Is this a first?

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Re: Otter Trail Barefoot

Unread post by Meandering Mouse » Tue Dec 20, 2011 6:49 am

Goodness :big_eyes:

I wonder. :hmz:

There has been a shift in endurance running to barefoot running. The thinking behind this move has been that this is how we have evolved and it would therefore make bio-mechanical sense. My feeling about that is that "tar"roads were never a part of our evolution, so that would possibly put lots of strain on joints, bones and ligaments.

Barefoot hiking is another matter though. I should imagine if you prepare your feet well, it would be a "liberating" experience.

I hated wearing shoes as a child. Bare feet were essential tools for climbing trees. Children have a true sense of our natural skills.
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Re: Otter Trail Barefoot

Unread post by adrianp » Mon Jun 11, 2012 1:39 pm

After running on tar and wearing shoes with heels for so long, I tried bare foot running and saw my mielie :hmz: . After building up strength in my feet and calves, it is realy liberating. Viva Zola Budd Viva!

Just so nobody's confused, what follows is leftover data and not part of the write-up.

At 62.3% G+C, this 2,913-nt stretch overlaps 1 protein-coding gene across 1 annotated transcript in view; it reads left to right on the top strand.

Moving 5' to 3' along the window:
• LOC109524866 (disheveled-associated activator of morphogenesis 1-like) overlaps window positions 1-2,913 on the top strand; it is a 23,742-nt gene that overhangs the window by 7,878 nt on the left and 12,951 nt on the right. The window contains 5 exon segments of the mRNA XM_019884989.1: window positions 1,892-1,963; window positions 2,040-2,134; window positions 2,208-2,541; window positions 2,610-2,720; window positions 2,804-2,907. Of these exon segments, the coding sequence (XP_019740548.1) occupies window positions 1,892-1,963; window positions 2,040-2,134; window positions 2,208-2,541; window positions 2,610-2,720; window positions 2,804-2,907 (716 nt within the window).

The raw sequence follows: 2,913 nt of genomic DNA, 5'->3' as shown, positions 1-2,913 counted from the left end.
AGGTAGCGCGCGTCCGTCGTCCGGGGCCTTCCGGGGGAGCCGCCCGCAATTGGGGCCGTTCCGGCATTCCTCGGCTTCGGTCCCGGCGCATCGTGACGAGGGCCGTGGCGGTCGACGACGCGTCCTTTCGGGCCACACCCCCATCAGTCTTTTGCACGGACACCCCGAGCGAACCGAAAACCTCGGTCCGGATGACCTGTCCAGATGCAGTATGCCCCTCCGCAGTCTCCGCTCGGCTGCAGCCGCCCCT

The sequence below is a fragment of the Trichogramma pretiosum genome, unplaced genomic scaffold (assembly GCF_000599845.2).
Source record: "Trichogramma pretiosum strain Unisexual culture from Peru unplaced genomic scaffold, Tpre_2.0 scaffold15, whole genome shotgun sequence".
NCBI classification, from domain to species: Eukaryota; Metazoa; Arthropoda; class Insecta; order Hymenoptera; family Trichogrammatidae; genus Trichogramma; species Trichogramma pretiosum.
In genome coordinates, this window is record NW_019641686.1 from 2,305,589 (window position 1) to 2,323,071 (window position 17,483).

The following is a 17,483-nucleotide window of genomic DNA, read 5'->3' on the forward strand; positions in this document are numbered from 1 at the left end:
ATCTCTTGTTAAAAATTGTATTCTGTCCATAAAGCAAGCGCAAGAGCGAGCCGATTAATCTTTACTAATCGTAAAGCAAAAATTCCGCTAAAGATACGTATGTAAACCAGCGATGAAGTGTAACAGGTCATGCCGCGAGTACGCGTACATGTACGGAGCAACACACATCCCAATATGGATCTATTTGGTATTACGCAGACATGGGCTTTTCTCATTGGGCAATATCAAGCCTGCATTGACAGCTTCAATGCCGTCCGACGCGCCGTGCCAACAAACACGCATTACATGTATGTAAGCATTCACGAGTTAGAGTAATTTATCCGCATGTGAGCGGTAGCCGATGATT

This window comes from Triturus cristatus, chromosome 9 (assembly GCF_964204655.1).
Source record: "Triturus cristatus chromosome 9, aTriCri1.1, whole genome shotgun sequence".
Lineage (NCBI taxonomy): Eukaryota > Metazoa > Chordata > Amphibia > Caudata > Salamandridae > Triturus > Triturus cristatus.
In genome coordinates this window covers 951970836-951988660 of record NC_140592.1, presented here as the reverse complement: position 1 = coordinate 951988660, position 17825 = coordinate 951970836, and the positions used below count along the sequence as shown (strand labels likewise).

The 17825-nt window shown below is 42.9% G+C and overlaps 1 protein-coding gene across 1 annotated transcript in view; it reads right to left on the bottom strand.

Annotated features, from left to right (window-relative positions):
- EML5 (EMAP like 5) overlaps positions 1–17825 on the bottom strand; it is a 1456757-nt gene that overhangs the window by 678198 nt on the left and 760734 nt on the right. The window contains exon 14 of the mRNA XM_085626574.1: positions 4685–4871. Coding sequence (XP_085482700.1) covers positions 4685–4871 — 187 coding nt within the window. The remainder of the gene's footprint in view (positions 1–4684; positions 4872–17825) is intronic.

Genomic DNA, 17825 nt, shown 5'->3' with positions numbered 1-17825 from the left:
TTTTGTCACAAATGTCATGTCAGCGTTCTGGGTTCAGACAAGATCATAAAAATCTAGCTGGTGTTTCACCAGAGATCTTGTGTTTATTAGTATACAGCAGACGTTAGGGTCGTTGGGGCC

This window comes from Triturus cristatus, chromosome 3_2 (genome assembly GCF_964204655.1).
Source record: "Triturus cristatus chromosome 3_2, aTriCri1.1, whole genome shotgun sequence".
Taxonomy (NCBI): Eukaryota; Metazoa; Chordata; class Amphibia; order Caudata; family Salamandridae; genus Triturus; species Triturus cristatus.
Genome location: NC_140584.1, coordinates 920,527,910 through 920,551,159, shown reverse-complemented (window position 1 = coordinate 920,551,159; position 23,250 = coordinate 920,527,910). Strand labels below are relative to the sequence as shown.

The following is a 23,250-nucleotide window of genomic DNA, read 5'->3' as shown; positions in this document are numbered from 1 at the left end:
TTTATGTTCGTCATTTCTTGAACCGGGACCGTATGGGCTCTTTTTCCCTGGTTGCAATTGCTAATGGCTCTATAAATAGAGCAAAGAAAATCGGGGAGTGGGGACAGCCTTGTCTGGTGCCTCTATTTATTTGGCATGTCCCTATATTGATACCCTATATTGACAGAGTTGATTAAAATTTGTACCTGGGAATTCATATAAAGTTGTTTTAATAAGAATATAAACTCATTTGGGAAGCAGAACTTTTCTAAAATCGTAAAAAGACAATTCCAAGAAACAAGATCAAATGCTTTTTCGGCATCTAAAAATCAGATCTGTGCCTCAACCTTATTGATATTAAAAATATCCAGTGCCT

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Re: Otter Trail Barefoot

Unread post by DinkyBird » Mon Jun 11, 2012 1:50 pm


How do you prepare your feet for something like this?
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Re: Otter Trail Barefoot

Unread post by Rooies » Mon Jun 11, 2012 4:44 pm

I think that the only way to prepare for this is to walk barefoot at home for a period of three weeks. Some folks in Africa have never worn any form of shoes and their soles look like the bottom of an elephant's foot. They say that if you give them shoes, they will wear it out from the inside.
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Re: Otter Trail Barefoot

Unread post by maussie » Tue Jun 12, 2012 7:59 pm

My 11 year old son found it easier than I did. Some conditioning required, but not an excessive amount. Having run & walked the Otter many times, this was by far the most intimate & felt part of the environment rather than passing through it. Different textures & temperatures (cool forest leaf litter, hot sand etc) made for a truely memorable experience.

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Otter - the ideal Bloukrantz crossing

Unread post by andre w » Wed Jun 12, 2013 7:13 am